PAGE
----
The American Society of Cinematographers

Loyalty • Progress • Artistry
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Return to Table of Contents February 2015 Return to Table of Contents
Presidents Desk
Q and A with Bradford Young
Page 2
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Sundance 2015
ASC Close-Up

The diverse texture of New York is very much part of the look. I presume that’s why you chose widescreen and went with wider lenses: to give more emphasis to characters in their environment.

Young: That perspective came out of necessity, because we shot with [Arri/Zeiss] Master Anamorphics when they were in their prototype stage. We only had three focal lengths — 35mm, 50mm and 75mm — and we basically shot the whole film on the 50mm, so a close-up felt as wide and as expansive as a wide shot. The look came out of what could be considered a deficit, but it turned out to be really great. It helps strike that balance between decaying space and decaying humanity.

How did shooting anamorphic affect your lighting?

Young: Not much. That’s the beauty of those lenses coupled with the Alexa: we’re now able to work at very low light levels. Every shot is wide open [T1.9] — thanks to Stanley Fernandez Jr., the most amazing focus puller. I like toplight, so my mind’s always thinking that I’m not going to see the ceiling anyway. That helps me be flexible with anamorphic. I love to let production designers do whatever they want in the frame and not have to worry about hiding a light stand.

Walk me through your lighting package.

Young: We used tons of fluorescents, so we went back to good ol’ Kino Flos. We loved mixing Cool White with Daylight [tubes]. When we did strike bigger heads, we leaned toward HMIs on this one. The only time we used tungsten was for big night exteriors, when we just needed a little bit of difference.

Why fluorescents?

Young: That moment in time was when things were making that transition from being a very incandescent world, a neon sort of world, to this world of fluorescents. We associated the vibration of fluorescent lights with strange, decayed spaces, whereas we’d look at tungsten as being [representative of] elegance.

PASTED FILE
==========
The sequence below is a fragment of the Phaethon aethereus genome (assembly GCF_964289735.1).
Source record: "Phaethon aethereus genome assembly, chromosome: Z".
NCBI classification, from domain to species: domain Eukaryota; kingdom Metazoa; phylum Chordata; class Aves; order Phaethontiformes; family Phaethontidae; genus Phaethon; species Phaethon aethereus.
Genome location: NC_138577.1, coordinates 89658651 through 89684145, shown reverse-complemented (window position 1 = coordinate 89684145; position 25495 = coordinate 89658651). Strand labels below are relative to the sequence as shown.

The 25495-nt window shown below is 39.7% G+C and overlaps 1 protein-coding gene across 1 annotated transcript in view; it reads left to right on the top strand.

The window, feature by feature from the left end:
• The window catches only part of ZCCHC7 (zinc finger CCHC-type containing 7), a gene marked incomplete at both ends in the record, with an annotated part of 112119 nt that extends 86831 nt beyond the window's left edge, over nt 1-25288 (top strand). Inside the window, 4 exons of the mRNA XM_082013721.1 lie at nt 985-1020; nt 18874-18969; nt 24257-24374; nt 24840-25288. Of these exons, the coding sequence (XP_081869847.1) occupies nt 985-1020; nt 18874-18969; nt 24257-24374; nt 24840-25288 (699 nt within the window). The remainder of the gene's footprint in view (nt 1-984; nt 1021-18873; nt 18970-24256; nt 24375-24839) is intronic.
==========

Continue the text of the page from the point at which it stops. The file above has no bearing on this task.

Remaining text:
That dichotomy is expressed in the couple’s elegant Westchester house versus everything else.

Young: Exactly. That house was all about tungsten incandescent lighting being in places of a certain class. On the other end, you go to the apartment that belongs to Julian [Elyes Gabel], the driver of Abel’s hijacked truck, and we used a lot more fluorescents or no lights at all. We were trying to create that visual dichotomy, where we allowed class and the economic situation of that space to dictate how we lit it.

What was your biggest lighting setup?

Young: The wide shot where you see Abel’s wife shoot the deer. You see the deer in the frame and Abel responding to the shot. We had 20Ks for backlights to light the atmosphere, and a bunch of 2Ks bouncing off our grip and electric trucks to add bounce to the right of frame, but a lot were knocked down to half or even a quarter of their intensity. Then we had another big soft bounce above the camera. We augmented the headlights of the car with Par cans and the taillights with Kinos gelled red.

All the action sequences feel very real — the foot race on the train tracks, the shootout on the bridge, the car chase. How did you avoid making those segments seem like sequences from a typical action film?

Young: That’s why they hired me, right? To keep it a little bit more clumsy! [Laughs.] I was sort of out of my element. But as nervous as I was, it lent itself to that dichotomy I was talking about. Here’s a film that’s so precisely composed, where we were trying to have these meticulous frames; then, when you have these action sequences, they just get rough and tumble.

Tell me about the color grade.

Young: It was fairly easy. We had a couple of weeks to do it. I collaborated with Joe Gawler on Pariah and Ain’t Them Bodies Saints, so for us, there’s an unspoken thing. The film fell into place nicely, and Joe has his way of working his gestures into the film. It’s always very collaborative.

This has been a big year for you. Do you expect these films, like your work with Ava, will change your life in immeasurable amounts?

Young: Hard to say. I just want to keep shooting so I can become a better cinematographer. I try to pick projects that speak to me and try to work with directors who have something to say. It’s always nice to be led to battle by people who know what they’re doing and have a really strong voice. I just like helping out, you know? For me, it’s as basic as that.


TECHNICAL SPECIFICATIONS

Selma

2.40:1

Digital Capture

Arri Alexa XT, Vision Research Phantom Flex4K

Vantage Film Hawk V-Lite, C-Series; Angenieux

A Most Violent Year

2.40:1

Digital Capture

Arri Alexa XT, Studio

Arri/Zeiss Master Anamorphic, Angenieux


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